In the early 20th century, Egypt finally decided to better control the Nile flow and built the Aswan Low Dam in 1902 (shown in the photo below), thereby creating the Aswan Reservoir. Later in the century, in 1960, to obtain even more hydroelectric power, to serve as a larger reservoir for excess rainwater, to better regulate water flow, allow for irrigation during times of drought, boost agriculture, and prevent excessive flooding of the Nile River valley, a second dam, the Aswan High Dam was built. This dam resulted in a 298-mile-long artificial lake upriver from the dam, known as Lake Nasser. The drawbacks of this engineering proposal were that 90,000 Egyptian peasants and Sudanese Nubians needed to be resettled to higher ground and many ancient temples and monuments, including those at Abu Simbel, risked being submerged into Lake Nasser, thereby being lost forever.
Maps of ancient Nile River (L) and Nile River today with Lake Nasser (R)
A Monumental Movement
An unparalleled engineering feat and salvage operation was undertaken in 1964 by UNESCO and the international community to save some of the archaeological monuments from the rising waters of Lake Nasser. Top priority was given to the Ramses II temple complex in Abu Simbel. After reviewing many proposals to save the temples, a decision was made to cut the two temples out of the sandstone mountainside into which they were carved and to relocate them to higher ground. That higher ground, however, was a flat sand surface. Engineers then needed to determine how to reproduce the original environment as faithfully as possible. To give the appearance of a mountainside, two artificial concrete domes, one for each temple, were created for support. The two temples were cut into 1,050 segments each weighing up to 20-30 tons. The façades and temple interiors were then repositioned, segment by segment, in front of and beneath the concrete domes, respectively. Large quantities of sand and rocks were then brought in to cover the domes and replicate the appearance of the natural cliffs into which the temples had originally been carved. From a view of the Great Temple taken from the side, it is easy to appreciate that the complex is no longer carved into a mountain, but rather is a free-standing mound with its surroundings designed to resemble a mountain.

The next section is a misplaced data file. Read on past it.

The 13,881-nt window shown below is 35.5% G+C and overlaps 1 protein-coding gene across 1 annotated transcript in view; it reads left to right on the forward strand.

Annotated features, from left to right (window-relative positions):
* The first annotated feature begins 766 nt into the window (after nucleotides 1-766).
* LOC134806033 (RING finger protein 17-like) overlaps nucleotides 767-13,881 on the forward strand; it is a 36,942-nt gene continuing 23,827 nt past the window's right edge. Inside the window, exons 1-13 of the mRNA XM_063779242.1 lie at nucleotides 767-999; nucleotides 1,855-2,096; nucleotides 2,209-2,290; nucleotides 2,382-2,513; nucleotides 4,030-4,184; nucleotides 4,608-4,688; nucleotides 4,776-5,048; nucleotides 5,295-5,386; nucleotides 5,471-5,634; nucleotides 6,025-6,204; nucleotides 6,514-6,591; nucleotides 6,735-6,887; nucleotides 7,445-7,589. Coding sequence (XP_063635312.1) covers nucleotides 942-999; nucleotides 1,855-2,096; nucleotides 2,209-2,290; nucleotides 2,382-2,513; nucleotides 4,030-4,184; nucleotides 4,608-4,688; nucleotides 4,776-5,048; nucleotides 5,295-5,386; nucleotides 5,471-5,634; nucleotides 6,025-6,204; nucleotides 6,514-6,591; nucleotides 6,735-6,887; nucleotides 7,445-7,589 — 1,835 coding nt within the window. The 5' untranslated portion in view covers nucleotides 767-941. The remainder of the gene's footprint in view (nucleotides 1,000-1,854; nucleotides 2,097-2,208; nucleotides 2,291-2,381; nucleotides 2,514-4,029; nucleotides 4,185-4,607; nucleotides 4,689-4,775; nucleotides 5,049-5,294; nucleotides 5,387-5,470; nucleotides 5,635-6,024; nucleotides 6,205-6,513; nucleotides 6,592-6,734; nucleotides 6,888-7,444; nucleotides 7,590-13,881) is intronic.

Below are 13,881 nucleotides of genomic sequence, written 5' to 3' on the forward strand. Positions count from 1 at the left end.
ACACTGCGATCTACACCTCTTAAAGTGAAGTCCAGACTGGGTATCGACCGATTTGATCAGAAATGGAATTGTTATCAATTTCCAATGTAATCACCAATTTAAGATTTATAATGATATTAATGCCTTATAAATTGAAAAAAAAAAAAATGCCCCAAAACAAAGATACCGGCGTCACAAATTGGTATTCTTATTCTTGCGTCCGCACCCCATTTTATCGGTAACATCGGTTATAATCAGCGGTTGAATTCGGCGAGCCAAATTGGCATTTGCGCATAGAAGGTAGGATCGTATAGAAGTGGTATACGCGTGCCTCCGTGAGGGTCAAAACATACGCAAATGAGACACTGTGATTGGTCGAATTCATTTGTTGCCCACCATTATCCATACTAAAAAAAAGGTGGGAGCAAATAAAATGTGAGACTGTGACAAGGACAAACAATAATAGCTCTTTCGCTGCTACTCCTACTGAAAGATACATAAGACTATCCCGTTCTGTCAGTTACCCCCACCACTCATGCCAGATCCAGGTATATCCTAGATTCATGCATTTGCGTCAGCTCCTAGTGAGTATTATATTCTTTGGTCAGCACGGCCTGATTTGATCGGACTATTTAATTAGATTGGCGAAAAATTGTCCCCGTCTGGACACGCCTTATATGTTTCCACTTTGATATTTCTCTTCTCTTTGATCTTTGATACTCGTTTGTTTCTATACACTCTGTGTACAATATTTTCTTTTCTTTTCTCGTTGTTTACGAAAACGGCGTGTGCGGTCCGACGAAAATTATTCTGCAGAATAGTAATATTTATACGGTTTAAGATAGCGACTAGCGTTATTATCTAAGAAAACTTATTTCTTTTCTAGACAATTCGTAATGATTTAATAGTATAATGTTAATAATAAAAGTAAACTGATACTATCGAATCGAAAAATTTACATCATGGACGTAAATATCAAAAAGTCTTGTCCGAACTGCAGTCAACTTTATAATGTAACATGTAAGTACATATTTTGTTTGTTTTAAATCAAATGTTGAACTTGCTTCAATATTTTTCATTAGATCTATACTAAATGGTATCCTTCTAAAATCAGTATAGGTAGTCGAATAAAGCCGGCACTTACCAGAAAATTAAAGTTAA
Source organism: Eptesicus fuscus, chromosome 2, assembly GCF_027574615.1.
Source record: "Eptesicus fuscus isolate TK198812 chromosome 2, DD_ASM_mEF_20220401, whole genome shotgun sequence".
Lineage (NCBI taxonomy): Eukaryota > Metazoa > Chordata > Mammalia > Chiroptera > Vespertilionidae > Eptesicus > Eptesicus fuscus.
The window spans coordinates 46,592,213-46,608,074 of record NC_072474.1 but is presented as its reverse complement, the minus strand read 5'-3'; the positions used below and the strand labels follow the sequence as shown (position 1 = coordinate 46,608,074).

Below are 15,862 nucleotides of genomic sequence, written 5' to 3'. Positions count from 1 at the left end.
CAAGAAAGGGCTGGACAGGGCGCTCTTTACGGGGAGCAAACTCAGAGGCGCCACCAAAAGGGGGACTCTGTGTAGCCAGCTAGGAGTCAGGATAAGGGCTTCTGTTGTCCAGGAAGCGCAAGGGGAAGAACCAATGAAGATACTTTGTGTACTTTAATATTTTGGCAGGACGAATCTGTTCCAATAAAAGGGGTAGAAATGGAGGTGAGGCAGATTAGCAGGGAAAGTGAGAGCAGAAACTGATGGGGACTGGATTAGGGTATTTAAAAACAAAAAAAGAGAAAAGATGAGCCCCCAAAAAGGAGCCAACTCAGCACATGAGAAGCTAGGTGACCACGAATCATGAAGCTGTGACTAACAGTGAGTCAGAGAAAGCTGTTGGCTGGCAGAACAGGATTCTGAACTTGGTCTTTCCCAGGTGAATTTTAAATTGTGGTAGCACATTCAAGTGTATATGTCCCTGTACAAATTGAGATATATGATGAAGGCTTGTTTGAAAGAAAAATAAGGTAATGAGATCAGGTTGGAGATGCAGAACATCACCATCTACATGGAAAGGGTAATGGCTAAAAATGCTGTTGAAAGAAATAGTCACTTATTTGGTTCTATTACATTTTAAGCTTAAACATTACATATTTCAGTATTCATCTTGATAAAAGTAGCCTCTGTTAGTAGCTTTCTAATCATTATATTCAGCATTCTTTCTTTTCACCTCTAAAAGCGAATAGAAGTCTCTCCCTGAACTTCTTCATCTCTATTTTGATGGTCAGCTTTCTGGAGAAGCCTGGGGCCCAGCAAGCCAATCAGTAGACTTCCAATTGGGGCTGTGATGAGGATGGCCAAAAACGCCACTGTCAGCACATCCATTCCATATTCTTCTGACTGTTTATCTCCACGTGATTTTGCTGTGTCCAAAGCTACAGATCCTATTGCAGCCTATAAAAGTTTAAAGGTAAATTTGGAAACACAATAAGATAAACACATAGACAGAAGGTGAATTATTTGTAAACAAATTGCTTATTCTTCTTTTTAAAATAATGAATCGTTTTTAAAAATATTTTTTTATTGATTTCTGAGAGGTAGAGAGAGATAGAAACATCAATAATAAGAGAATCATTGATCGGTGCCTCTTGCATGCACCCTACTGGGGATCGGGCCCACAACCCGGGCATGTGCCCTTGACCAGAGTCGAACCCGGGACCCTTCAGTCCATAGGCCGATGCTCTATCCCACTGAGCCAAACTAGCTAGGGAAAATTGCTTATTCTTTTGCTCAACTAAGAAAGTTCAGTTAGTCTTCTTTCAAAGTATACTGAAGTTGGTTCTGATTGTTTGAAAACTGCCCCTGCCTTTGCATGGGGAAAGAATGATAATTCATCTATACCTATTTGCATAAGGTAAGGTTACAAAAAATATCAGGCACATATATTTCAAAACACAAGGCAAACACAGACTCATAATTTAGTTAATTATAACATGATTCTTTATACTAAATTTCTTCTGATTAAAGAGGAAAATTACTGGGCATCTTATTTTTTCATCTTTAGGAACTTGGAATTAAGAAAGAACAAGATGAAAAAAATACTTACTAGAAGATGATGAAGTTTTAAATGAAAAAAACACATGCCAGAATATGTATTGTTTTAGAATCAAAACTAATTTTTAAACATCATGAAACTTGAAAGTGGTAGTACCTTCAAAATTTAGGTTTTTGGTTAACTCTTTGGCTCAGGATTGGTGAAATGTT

Significant skill was required to maintain the integrity of the sculptures and to minimize damage to the temples. The saw cuts were very fine, less than 1/4" wide, and are not even noticeable to visitors today. Even the orientation of the Great Temple was, precisely aligned such that its innermost sanctuary would, again, be illuminated by the rising sun on February 22nd and October 22nd, as during Pharaonic days. The temples, today, sit on dry land over 200 feet above their original position, while the cored-out mountainside that housed the temples in antiquity sits submerged deep beneath Lake Nasser.
Abu Simbel, as well as a few other temples around Lake Nasser, were moved and relocated to higher and drier land close to their original sites. Four temples were actually salvaged and gifted in gratitude by the Egyptians to the four countries that significantly aided in this heroic project, those being the United States, Italy, Spain, and the Netherlands. The temple gifted to the USA now sits in the Metropolitan Museum of Art in NYC, shown below. It is the Temple of Dendur, a Roman Egyptian temple commissioned by the emperor Augustus around 15 BC.
Many of the monuments and temples, however, did not fair so well. Sadly, they have been engulfed by Lake Nasser and lost forever.
Tips for Visiting Abu Simbel...
Look for a mirage during the long desert drive
Enjoy the Nubian hospitality of Abu Simbel
Spend a night in Abu Simbel to see the evening Light Show
Spend a night in Abu Simbel to see the radiant glow of the temples at sunrise
Spend a night in Abu Simbel to visit the temples without a ton of tourists